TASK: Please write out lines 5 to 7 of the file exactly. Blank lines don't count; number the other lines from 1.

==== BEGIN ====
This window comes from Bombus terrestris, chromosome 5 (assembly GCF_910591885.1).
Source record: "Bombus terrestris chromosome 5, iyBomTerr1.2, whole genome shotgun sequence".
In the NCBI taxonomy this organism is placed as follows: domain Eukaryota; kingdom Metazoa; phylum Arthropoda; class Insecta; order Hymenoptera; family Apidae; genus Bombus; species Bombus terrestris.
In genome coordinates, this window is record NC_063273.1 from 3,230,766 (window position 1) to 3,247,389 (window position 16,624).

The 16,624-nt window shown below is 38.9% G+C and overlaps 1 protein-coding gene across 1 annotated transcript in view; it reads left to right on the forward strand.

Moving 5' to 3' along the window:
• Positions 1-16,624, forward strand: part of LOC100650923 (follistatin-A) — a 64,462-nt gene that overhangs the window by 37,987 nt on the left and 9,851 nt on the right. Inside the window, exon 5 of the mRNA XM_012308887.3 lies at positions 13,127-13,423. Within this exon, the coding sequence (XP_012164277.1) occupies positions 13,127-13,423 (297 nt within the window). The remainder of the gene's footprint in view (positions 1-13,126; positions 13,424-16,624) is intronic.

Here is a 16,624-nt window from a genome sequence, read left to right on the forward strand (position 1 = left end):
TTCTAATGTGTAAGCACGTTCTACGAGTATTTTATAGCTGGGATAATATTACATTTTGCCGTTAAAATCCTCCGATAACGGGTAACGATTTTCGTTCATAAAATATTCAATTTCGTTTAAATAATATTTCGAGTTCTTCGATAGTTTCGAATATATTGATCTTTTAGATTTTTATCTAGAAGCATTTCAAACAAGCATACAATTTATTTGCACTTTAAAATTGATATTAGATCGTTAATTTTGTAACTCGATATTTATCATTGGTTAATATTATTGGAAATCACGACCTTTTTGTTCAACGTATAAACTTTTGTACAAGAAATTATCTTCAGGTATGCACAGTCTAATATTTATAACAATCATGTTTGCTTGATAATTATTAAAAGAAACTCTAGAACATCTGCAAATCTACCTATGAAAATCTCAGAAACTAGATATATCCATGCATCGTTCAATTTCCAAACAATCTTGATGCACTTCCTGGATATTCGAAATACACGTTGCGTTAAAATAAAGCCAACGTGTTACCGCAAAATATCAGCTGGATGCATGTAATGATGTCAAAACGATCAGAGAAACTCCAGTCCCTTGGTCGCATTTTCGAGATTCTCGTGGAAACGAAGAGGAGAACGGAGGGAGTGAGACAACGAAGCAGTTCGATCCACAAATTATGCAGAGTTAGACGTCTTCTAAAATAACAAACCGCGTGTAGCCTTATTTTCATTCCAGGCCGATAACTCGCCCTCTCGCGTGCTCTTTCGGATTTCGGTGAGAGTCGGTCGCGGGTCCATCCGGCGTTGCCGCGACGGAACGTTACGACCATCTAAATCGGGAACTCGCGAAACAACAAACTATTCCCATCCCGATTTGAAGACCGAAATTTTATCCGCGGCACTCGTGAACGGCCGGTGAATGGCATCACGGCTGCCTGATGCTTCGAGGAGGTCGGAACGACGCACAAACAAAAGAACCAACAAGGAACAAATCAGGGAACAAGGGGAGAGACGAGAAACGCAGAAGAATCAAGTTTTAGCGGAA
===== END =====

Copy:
The 16,624-nt window shown below is 38.9% G+C and overlaps 1 protein-coding gene across 1 annotated transcript in view; it reads left to right on the forward strand.

Moving 5' to 3' along the window:
• Positions 1-16,624, forward strand: part of LOC100650923 (follistatin-A) — a 64,462-nt gene that overhangs the window by 37,987 nt on the left and 9,851 nt on the right. Inside the window, exon 5 of the mRNA XM_012308887.3 lies at positions 13,127-13,423. Within this exon, the coding sequence (XP_012164277.1) occupies positions 13,127-13,423 (297 nt within the window). The remainder of the gene's footprint in view (positions 1-13,126; positions 13,424-16,624) is intronic.